The Cultural Revolution (文化大革命, Wenhua Dageming, 1966-1976) was a mass campaign of enormous dimensions. Aside from the general revolutionary high-tide that swept China, the period was marked by a large number of sub-campaigns. Indeed, whenever the situation called for a shift in orientation within the larger framework of the Cultural Revolution, this was engineered by setting in motion a new campaign. Factional struggles within the leadership also functioned as catalysts for campaigns.
Often, these sub-campaigns came so hard and fast that propaganda posters had to serve as the main source of information for the people. With the country in complete chaos, these images which contained clear and unambiguous indications of what behavior and slogans were acceptable at that particular moment, were seen as more dependable than the media. This was in particular the case in those localities where the “excellent revolutionary” situation that prevailed – according to the media, that is – had become completely unintelligible to the innocent bystander.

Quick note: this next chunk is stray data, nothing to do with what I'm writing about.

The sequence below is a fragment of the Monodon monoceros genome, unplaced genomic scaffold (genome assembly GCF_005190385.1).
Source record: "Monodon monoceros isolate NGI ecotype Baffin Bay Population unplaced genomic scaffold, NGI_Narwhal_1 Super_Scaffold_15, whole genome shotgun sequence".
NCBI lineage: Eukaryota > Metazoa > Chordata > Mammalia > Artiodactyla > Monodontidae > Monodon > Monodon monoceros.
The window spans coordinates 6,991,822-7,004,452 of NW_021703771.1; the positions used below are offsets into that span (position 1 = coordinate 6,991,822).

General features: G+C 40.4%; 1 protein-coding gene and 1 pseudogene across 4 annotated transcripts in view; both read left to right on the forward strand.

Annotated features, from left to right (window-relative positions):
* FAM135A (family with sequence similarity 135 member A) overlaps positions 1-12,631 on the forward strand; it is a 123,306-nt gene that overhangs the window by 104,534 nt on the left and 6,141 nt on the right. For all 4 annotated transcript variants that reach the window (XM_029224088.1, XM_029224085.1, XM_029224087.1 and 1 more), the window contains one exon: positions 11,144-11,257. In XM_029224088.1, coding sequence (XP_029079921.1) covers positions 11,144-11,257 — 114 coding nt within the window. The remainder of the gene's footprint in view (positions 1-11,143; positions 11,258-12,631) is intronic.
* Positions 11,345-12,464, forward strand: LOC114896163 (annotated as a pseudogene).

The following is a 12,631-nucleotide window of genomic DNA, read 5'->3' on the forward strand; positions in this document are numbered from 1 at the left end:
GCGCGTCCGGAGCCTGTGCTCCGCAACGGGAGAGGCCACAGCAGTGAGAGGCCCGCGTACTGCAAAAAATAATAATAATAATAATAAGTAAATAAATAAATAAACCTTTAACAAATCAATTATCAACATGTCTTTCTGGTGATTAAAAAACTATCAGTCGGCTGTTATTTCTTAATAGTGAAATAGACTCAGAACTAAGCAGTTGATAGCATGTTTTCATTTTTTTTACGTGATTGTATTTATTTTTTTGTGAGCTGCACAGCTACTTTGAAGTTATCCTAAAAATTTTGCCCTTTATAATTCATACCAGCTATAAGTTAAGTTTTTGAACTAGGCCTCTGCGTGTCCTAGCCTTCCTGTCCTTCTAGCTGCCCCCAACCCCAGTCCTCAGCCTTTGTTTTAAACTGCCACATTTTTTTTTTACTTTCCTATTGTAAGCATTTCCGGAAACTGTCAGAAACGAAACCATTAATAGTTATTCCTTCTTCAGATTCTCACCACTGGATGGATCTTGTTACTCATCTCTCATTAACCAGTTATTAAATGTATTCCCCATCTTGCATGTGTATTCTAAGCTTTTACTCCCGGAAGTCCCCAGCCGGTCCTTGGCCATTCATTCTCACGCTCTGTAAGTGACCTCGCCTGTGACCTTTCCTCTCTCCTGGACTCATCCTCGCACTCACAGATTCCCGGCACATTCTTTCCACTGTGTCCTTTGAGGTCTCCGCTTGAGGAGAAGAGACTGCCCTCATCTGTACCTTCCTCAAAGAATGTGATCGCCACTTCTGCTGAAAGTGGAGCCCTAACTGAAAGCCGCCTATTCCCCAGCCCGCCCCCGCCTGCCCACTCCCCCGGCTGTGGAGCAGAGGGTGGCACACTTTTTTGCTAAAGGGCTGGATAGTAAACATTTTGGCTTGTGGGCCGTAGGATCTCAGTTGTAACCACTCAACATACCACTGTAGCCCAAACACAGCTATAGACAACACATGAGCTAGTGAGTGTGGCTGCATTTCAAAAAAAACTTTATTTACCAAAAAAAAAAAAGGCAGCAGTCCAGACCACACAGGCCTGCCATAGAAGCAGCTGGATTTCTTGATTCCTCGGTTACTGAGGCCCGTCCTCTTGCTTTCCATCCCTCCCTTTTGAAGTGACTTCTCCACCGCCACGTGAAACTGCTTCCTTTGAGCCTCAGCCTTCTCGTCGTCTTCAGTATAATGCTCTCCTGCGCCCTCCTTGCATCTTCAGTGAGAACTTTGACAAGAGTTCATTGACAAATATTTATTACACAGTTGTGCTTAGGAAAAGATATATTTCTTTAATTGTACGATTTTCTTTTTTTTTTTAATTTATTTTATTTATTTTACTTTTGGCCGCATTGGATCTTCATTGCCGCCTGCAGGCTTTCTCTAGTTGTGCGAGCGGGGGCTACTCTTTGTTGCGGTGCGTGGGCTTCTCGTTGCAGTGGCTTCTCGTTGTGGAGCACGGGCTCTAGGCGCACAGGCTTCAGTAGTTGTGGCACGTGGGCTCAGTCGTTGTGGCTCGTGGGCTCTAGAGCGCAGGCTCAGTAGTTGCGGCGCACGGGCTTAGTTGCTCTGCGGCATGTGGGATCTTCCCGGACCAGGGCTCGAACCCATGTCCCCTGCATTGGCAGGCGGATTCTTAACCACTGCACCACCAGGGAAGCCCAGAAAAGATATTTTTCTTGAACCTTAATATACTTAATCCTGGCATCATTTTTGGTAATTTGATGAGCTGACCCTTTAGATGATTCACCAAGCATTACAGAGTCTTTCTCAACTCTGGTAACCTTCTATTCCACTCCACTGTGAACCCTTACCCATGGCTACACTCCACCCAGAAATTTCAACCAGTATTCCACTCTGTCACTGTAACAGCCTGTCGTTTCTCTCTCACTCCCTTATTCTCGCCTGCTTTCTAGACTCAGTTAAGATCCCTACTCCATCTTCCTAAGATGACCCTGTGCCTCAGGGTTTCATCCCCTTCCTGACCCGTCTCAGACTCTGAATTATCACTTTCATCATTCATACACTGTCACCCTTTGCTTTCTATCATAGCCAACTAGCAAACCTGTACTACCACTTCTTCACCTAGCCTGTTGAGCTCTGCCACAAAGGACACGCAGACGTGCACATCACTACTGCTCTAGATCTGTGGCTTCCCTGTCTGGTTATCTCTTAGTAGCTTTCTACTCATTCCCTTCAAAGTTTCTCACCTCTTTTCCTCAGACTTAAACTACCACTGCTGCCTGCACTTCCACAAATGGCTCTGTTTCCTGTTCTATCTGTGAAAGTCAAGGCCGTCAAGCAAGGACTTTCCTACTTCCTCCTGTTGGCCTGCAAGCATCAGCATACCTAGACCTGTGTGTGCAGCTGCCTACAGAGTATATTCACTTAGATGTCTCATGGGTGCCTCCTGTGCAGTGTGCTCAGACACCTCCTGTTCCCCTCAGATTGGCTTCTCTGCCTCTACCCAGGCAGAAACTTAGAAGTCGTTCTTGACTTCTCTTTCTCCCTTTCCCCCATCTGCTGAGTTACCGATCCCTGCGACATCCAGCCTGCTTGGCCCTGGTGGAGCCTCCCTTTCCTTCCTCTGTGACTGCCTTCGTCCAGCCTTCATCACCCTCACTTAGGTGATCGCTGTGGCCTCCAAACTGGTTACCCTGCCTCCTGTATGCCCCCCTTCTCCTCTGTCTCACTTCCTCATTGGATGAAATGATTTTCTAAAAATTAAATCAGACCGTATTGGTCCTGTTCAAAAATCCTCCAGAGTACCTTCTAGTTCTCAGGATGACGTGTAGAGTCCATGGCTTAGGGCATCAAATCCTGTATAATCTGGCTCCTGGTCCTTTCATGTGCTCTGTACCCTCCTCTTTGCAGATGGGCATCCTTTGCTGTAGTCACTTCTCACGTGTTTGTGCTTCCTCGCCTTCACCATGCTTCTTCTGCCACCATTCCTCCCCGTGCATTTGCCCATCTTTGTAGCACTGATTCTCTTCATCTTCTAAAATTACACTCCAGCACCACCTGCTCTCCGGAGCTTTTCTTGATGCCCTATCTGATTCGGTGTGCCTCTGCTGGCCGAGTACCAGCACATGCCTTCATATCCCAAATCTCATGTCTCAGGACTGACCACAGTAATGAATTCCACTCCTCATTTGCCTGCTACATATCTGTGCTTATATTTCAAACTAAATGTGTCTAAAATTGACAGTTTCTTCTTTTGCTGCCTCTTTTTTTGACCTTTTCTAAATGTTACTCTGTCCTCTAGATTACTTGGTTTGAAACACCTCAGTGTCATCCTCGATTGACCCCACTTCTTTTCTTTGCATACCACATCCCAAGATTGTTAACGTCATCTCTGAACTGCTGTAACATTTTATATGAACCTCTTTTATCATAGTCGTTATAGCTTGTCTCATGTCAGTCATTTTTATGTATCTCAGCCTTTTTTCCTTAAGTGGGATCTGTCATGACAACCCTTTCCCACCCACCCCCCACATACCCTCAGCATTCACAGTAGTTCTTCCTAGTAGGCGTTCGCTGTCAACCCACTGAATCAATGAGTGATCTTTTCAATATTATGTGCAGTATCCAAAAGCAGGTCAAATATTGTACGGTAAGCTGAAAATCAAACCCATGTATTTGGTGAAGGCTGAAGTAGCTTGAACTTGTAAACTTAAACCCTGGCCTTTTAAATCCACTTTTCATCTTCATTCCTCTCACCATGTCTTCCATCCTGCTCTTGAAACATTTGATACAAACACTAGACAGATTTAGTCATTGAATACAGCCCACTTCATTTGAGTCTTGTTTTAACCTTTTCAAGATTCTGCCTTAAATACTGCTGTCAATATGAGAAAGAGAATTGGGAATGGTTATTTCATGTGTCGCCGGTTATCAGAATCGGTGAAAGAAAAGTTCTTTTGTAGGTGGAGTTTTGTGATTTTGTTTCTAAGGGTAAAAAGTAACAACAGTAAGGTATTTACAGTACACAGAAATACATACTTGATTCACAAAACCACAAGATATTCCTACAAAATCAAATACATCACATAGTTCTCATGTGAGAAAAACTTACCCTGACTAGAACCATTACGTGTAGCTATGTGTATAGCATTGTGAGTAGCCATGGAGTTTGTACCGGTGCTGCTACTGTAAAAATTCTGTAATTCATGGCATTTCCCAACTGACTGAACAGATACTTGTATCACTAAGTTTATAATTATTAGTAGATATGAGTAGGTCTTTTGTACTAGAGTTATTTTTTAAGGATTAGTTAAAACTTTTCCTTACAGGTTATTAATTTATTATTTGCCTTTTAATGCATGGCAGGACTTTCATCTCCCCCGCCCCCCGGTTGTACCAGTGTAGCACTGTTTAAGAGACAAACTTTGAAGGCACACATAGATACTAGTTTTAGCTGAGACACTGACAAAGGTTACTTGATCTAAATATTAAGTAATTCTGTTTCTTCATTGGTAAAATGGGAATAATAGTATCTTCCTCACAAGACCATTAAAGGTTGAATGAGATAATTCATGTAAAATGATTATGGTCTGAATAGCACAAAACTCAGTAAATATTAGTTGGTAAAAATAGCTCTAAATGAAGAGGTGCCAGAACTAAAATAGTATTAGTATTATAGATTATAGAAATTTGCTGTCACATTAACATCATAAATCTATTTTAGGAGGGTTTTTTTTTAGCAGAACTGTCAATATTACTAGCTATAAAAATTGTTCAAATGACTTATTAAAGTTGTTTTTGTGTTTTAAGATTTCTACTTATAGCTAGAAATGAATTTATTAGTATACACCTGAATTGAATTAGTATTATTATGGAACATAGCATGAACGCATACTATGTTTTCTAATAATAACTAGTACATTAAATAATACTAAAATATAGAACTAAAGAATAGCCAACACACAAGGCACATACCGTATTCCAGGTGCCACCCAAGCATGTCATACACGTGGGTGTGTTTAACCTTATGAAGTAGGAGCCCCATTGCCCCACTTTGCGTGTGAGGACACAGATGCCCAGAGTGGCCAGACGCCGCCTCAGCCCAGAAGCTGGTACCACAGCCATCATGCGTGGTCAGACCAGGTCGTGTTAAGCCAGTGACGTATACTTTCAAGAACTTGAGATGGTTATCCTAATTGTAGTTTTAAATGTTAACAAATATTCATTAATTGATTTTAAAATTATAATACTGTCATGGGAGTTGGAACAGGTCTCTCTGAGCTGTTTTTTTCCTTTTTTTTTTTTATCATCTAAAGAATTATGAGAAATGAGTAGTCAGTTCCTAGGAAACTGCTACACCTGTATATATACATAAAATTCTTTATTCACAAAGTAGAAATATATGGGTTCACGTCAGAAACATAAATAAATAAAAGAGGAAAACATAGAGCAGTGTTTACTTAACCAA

Locally produced posters are extremely interesting. Not only because they shed light on the local situation, but also from an artistic point of view. They are often striking in their simplicity of design and coloring, usually done in simple red, white and black, and are somewhat reminiscent of the block prints made in the war years. As such, they bear witness to the urgency of the times.
The 3 July and 24 July proclamations are Chairman Mao’s great strategic plans! Unite with forces that can be united with to strike surely, accurately and relentlessly at the handful of class enemies, 1968